American taxpayers should not be handing out hundreds of billions of dollars in aid to businesses without having at least some idea of where our money is going. That seems obvious.
However, demanding such transparency puts the U.S. Treasury Department — and some of the businesses being assisted — in a tough position.
Treasury Secretary Steven Mnuchin told Congress recently that recipients of about $600 billion in coronavirus relief funds will not be disclosed publicly. “We believe that that’s proprietary information and, in many cases for sole proprietors and small businesses, is confidential information,” Mnuchin told members of the U.S. Senate Small Business Committee.
That drew fire from many lawmakers, including both Republicans and Democrats. Small business panel Chairman Sen. Marco Rubio, R-Fla., said Congress will “ensure there is adequate transparency without compromising borrowers’ proprietary information.”
“Hiding recipients of federal funds is unacceptable and must end,” said U.S. Rep. James Clyburn, D-S.C.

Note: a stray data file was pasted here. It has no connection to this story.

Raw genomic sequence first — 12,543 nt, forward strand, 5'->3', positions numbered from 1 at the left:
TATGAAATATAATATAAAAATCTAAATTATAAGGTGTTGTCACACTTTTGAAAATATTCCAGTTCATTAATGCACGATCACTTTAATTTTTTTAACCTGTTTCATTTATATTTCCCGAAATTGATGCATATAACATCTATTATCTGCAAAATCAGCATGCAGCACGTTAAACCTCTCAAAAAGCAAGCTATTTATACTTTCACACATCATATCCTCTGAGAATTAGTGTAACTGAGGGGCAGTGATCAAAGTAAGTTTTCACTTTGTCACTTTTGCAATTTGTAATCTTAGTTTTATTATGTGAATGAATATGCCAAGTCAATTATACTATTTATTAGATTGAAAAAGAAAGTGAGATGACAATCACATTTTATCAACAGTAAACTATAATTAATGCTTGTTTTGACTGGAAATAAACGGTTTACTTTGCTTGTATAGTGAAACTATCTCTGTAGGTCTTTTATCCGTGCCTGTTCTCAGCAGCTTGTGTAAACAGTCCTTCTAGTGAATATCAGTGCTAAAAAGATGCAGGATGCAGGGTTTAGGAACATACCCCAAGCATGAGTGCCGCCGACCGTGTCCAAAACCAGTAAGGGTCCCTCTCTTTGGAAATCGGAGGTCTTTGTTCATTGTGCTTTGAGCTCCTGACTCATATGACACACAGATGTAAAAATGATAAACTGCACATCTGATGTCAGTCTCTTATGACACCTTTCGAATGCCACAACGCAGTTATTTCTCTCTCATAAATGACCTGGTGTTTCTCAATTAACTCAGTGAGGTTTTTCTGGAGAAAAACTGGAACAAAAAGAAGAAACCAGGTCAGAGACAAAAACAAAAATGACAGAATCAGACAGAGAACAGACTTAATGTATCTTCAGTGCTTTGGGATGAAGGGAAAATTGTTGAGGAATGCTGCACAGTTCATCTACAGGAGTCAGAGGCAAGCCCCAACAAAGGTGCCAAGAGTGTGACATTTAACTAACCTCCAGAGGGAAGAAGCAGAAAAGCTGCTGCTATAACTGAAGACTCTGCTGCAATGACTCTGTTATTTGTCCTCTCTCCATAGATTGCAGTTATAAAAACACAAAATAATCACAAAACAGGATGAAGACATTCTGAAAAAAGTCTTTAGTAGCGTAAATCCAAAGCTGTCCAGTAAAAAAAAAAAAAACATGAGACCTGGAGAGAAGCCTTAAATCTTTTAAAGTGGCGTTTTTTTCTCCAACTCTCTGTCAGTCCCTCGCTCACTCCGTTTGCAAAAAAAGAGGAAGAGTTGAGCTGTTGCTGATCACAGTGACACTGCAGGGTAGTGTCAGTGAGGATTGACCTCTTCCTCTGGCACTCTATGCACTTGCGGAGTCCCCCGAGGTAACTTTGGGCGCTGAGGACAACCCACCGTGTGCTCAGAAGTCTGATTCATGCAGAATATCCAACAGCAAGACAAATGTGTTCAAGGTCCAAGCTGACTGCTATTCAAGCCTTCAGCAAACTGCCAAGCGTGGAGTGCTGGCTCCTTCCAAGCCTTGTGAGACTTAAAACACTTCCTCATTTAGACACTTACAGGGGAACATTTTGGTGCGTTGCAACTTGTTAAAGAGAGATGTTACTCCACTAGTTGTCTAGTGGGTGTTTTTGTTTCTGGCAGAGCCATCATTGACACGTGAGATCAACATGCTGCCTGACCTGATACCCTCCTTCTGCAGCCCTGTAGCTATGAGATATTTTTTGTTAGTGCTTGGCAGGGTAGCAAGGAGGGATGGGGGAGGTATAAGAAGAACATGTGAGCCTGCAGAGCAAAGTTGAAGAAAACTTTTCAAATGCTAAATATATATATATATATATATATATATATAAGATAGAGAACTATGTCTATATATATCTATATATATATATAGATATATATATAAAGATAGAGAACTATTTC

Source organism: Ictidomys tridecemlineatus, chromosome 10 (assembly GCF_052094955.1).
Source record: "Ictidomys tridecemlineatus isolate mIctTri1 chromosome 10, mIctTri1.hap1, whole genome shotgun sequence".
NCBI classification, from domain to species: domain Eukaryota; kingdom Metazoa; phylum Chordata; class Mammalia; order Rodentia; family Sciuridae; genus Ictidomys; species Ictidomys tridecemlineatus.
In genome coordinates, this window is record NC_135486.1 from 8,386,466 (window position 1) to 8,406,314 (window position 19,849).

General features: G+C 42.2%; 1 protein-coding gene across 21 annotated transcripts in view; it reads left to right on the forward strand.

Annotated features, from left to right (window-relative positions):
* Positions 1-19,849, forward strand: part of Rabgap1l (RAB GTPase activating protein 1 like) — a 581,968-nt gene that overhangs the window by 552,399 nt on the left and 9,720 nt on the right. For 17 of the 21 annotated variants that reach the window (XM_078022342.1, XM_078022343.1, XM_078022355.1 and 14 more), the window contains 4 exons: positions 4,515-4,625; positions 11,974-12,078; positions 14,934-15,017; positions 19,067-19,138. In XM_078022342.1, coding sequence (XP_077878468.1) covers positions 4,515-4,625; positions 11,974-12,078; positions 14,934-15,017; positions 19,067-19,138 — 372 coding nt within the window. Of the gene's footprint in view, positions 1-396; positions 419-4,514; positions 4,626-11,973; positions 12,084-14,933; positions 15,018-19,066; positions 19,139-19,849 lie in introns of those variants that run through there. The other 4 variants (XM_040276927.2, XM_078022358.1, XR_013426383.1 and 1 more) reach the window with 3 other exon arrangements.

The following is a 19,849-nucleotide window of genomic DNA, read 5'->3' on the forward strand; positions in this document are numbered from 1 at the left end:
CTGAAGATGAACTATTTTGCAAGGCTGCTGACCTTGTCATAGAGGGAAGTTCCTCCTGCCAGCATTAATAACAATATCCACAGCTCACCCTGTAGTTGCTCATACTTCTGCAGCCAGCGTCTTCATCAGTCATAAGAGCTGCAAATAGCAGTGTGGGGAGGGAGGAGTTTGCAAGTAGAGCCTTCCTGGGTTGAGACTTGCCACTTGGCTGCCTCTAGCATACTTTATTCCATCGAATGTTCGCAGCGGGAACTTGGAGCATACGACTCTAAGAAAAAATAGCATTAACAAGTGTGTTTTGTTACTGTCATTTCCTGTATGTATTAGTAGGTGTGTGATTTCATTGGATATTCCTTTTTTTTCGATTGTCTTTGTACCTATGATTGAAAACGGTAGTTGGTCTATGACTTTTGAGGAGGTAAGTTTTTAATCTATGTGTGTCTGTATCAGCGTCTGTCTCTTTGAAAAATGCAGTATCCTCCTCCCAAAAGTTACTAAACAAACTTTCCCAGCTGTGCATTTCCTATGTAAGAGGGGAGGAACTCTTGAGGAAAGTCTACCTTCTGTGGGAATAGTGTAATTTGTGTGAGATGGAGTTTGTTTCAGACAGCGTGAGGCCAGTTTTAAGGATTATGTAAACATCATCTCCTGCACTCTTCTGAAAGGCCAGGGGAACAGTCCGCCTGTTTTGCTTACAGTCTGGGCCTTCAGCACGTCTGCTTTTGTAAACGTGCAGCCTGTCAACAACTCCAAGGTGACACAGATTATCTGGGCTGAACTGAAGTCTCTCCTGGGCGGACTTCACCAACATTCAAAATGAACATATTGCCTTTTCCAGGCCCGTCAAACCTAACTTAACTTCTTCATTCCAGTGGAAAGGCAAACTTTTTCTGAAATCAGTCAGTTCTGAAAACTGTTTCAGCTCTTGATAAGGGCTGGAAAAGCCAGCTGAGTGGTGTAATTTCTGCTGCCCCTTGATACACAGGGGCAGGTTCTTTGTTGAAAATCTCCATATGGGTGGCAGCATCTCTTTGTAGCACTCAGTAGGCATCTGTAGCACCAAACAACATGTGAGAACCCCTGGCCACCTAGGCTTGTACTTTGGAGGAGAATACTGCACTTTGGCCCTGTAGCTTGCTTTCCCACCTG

Mnuchin is right, however. Disclosing that a business required federal aid and how much was obtained could be very valuable to the firm’s competitors. Even the opposite, learning that a company was secure enough it did not have to seek help, could give competitors an advantage.
Still, the larger and more hastily implemented the federal program, the more likelihood there is of improprieties. Six hundred billion dollars handed out in just a few weeks certainly would seem to fit the category.
So some transparency is essential. It is up to Congress and Mnuchin to work out some way of making that happen.